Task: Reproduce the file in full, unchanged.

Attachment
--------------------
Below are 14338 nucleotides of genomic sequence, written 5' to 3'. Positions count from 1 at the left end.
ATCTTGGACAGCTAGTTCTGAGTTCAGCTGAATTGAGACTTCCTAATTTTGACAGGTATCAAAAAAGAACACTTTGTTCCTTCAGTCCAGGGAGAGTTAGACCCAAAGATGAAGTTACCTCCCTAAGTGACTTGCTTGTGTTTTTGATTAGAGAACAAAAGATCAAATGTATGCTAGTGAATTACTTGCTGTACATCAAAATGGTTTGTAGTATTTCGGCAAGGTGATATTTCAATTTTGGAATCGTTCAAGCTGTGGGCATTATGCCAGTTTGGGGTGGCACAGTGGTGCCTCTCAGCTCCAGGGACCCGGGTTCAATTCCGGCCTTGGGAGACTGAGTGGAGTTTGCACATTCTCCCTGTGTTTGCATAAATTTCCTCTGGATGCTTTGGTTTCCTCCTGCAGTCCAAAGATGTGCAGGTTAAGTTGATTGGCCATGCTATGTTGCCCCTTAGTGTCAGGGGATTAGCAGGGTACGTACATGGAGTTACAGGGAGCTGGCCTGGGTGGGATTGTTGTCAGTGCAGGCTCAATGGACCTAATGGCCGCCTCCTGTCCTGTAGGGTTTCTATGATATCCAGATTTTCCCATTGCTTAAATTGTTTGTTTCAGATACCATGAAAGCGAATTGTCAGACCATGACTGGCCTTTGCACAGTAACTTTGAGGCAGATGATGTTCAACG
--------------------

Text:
Below are 14338 nucleotides of genomic sequence, written 5' to 3'. Positions count from 1 at the left end.
ATCTTGGACAGCTAGTTCTGAGTTCAGCTGAATTGAGACTTCCTAATTTTGACAGGTATCAAAAAAGAACACTTTGTTCCTTCAGTCCAGGGAGAGTTAGACCCAAAGATGAAGTTACCTCCCTAAGTGACTTGCTTGTGTTTTTGATTAGAGAACAAAAGATCAAATGTATGCTAGTGAATTACTTGCTGTACATCAAAATGGTTTGTAGTATTTCGGCAAGGTGATATTTCAATTTTGGAATCGTTCAAGCTGTGGGCATTATGCCAGTTTGGGGTGGCACAGTGGTGCCTCTCAGCTCCAGGGACCCGGGTTCAATTCCGGCCTTGGGAGACTGAGTGGAGTTTGCACATTCTCCCTGTGTTTGCATAAATTTCCTCTGGATGCTTTGGTTTCCTCCTGCAGTCCAAAGATGTGCAGGTTAAGTTGATTGGCCATGCTATGTTGCCCCTTAGTGTCAGGGGATTAGCAGGGTACGTACATGGAGTTACAGGGAGCTGGCCTGGGTGGGATTGTTGTCAGTGCAGGCTCAATGGACCTAATGGCCGCCTCCTGTCCTGTAGGGTTTCTATGATATCCAGATTTTCCCATTGCTTAAATTGTTTGTTTCAGATACCATGAAAGCGAATTGTCAGACCATGACTGGCCTTTGCACAGTAACTTTGAGGCAGATGATGTTCAACG